Now that the league’s most controversial quarterback extension discussion has come to an end, it’s time to move on to what may be the second-most controversial. Chargers quarterback Justin Herbert has shown some impressive regular season success in Los Angeles, but without results in the postseason, does he deserve to earn what some of his colleagues are making?
The 2020 quarterback class recently became eligible to sign their second NFL contracts. Eagles quarterback Jalen Hurts, in a slightly different situation with no fifth-year option due to being drafted in the second round, broke the mold before heading into the final year of his rookie contract, signing an extension that gave him the highest annual average contract value in the NFL, a record that would be broken weeks later by Ravens quarterback Lamar Jackson.
The Packers decided to get ahead of the pack, as well, signing inexperienced quarterback Jordan Love to an extension of his four-year rookie deal that will keep him under contract through this season and the next. Aside from that, the remaining first-round quarterbacks from the 2020 NFL Draft are playing it patient. The Bengals and quarterback Joe Burrow seem to be in a bit of a holding pattern, watching Herbert and the Chargers. The Dolphins also seem to be sitting pat on a new deal for quarterback Tua Tagovailoa. Injury issues, namely frequent concussions, have Miami playing it slow, as Tagovailoa’s future appears uncertain to say the least.
That brings us to Herbert. The 2020 class’s Offensive Rookie of the Year, Herbert has been a statistical phenom in Los Angeles. Through his first three seasons, Herbert has passed for 14,089 yards, more than any other player in NFL history through their first three years. He followed up his ORoY campaign with a Pro Bowl sophomore season. He averages just over 31 passing touchdowns per year to just over 11 interceptions. Despite throwing for the fewest touchdowns of his career last season, he finally saw his team’s success result in a postseason appearance. That paradox serves as a microcosm of the biggest issue currently surrounding his legacy: what good are statistics if they don’t lead to team success?
With Herbert behind center, the Chargers are 25-24. They have floated just above .500 since he took his place atop the depth chart. In his lone postseason contest, the Chargers’ defense consistently put Herbert and the offense in positions to succeed, leading to a 27-0 lead over Jacksonville to begin the game. As the Jaguars mounted their comeback, though, Herbert and the offense struggled generate much scoring as the team only managed three second-half points. That loss ultimately puts his record as a starter at 25-25, including the postseason.
The blame doesn’t fall solely on Herbert’s shoulders, of course. A middling-to-subpar defense in the past three years has made Herbert’s job that much harder. Injuries to leading offensive players like running back Austin Ekeler and wide receivers Keenan Allen and Mike Williams have put him in tough situations from time to time, as well. Still, quarterbacks like Jackson and Hurts have made winning without stats look easy, while Hurts and Burrow have found enough postseason success to each have a Super Bowl loss on their records. Herbert’s statistical success should well reward him and set him on track for a top contract, but his lack of winning success could lessen his price tag a bit.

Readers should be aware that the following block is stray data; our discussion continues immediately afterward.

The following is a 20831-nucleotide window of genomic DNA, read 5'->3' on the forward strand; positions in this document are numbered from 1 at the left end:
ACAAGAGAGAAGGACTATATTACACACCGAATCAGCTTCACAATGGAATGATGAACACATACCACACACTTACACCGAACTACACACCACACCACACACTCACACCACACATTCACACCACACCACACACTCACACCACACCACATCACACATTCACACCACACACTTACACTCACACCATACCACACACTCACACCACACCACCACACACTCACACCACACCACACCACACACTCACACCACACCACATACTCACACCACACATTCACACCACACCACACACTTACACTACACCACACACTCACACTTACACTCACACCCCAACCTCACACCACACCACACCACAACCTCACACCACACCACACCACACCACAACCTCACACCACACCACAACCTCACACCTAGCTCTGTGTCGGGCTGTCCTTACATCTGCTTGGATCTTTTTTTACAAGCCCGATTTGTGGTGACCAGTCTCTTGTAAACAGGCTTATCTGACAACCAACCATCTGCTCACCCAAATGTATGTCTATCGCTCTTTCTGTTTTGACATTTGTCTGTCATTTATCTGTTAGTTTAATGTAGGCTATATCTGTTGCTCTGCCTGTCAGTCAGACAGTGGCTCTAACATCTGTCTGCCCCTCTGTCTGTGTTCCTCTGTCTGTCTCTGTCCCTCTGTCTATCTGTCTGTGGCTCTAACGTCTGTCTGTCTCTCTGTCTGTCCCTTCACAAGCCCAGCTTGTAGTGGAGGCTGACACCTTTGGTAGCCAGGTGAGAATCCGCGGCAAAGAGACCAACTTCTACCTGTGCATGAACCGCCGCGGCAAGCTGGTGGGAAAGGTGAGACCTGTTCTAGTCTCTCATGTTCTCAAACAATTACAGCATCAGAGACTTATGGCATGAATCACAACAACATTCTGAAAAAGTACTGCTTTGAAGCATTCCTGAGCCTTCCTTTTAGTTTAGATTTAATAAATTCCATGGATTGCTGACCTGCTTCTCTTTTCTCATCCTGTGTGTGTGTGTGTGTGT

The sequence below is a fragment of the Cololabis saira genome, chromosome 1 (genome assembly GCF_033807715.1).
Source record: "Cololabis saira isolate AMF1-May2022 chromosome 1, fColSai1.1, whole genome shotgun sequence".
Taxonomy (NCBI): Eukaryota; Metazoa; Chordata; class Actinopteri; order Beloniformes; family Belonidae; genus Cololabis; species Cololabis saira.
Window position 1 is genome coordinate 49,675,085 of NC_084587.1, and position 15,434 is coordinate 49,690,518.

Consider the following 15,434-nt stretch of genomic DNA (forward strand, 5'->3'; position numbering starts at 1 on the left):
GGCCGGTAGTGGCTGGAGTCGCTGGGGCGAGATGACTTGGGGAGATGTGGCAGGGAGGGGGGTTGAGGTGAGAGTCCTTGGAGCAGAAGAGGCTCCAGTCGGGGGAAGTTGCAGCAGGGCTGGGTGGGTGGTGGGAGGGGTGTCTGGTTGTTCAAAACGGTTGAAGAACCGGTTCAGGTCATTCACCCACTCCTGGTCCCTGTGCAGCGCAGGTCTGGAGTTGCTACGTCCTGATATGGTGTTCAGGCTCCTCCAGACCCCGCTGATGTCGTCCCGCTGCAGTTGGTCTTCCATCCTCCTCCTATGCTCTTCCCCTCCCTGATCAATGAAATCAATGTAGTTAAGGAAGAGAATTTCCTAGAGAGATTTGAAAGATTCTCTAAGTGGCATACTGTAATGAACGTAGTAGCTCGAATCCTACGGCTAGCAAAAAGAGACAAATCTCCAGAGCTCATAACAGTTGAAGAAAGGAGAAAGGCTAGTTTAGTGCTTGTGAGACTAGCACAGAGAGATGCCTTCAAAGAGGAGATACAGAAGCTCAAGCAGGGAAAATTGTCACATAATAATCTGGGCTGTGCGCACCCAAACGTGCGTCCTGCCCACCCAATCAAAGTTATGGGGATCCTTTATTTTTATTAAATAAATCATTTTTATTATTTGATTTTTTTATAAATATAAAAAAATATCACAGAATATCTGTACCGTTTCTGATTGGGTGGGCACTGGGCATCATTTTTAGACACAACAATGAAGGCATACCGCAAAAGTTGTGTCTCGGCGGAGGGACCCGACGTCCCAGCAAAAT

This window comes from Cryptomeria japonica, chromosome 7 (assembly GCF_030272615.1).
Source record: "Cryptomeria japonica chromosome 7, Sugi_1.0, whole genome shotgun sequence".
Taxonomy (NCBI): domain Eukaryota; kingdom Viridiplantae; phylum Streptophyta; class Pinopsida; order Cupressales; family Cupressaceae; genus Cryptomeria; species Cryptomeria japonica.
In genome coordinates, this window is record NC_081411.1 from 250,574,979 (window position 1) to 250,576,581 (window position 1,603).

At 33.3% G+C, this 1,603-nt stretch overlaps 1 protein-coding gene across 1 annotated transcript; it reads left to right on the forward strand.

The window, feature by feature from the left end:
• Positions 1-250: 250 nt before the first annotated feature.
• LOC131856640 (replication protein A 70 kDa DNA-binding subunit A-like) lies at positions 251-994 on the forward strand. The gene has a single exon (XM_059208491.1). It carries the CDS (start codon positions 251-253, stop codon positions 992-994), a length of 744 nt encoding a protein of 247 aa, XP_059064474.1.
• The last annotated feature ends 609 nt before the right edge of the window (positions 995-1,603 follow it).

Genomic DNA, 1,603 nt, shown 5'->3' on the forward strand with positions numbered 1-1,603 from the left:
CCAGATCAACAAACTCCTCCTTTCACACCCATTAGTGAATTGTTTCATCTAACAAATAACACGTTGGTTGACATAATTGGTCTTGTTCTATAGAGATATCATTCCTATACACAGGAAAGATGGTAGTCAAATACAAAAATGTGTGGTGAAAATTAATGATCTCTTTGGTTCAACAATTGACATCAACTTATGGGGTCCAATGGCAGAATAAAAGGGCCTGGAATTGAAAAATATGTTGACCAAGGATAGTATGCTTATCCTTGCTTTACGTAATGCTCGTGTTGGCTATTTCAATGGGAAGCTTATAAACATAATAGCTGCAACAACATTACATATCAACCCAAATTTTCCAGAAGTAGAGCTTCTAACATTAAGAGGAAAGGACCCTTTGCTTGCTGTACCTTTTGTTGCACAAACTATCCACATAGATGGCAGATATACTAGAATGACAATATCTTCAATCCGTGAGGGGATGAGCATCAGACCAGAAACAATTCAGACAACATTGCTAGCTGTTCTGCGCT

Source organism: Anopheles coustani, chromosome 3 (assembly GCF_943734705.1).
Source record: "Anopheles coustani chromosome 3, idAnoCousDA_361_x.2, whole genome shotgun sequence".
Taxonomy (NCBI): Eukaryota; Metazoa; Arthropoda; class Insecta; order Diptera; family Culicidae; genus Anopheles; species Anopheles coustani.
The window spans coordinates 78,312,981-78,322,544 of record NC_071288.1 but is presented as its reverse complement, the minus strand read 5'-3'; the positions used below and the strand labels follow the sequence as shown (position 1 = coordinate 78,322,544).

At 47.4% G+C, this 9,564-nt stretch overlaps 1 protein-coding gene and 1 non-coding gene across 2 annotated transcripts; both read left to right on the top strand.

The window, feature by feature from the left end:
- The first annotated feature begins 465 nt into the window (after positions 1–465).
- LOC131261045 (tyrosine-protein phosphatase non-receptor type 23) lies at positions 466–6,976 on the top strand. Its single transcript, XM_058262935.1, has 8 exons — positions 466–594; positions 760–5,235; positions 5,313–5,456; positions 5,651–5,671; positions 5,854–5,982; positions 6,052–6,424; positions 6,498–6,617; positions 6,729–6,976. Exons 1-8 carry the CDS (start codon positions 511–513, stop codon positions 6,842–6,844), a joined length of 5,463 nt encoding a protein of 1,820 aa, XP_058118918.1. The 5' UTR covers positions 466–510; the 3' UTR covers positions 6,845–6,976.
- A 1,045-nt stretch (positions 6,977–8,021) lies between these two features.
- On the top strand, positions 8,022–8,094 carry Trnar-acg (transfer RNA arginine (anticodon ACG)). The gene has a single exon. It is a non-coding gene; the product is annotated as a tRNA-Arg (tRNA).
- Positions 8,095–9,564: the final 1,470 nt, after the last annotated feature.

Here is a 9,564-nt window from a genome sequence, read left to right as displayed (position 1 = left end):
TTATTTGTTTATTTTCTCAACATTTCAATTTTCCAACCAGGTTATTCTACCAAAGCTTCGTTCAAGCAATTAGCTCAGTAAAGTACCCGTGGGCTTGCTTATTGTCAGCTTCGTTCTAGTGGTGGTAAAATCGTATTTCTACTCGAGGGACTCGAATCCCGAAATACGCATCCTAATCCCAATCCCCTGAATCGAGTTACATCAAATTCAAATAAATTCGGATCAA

Veteran general manager Tom Telesco has been here before with Philip Rivers. As a student of Bill Polian with the 2000’s Colts, Telesco had a front row seat to how Indianapolis paid Peyton Manning while still fielding a strong team around him. Seeing the success that that resulted in, Telesco will likely be aiming for a more team-friendly deal when trying to extend Herbert.
“At least in our situation, I don’t think I need to have that talk with our quarterback. I think he’s fully aware, has really good self-awareness on how much money he is going to make, how it affects the team,” Telesco said. “But like most agents will tell you, like, it’s my job to figure out how to make sure that the player gets the value that he deserves and we build a team around him.”
With that in mind, what might a deal for Herbert look like? This is a tough one. As the price tag for quarterbacks continues to climb, Herbert is expected to make over $50MM per year. The statistical success backs that assertion, and the development of the deals of Hurts and Jackson make that harder to deny. Yes, Mahomes and Allen aimed for longer deals (slightly for Allen, extremely for Mahomes), that take a bit of burden off the team, but those deals came in 2020 for Mahomes and 2021 for Allen. It’s hard to imagine that both of those deals would still be under $50MM per year in 2023.
If Herbert and Telesco are on the same page about a team-friendly deal, it’s going to be based off of length. Herbert may end up looking at a six- to eight-year deal. With the added years to the contract, he may agree to take a bit less than the five-year deals Hurts and Jackson signed. I could see an eight-year, $400MM deal with a $50MM AAV or maybe a six-year, $306MM deal with a $51MM AAV. If the team waits longer to make the deal, they not only risk further inflation to contract prices, they also risk Herbert driving up the price tag with some postseason success.
Telesco has his work cut out for him. The team clearly wants to commit to Herbert long-term. With seven players all set to make over $10MM next year, the team’s payroll is getting top-heavy. He’ll have to work some Colts-Manning magic in order to give Herbert the long-term deal he deserves while not totally handicapping the team’s ability to stack top-end talent around him.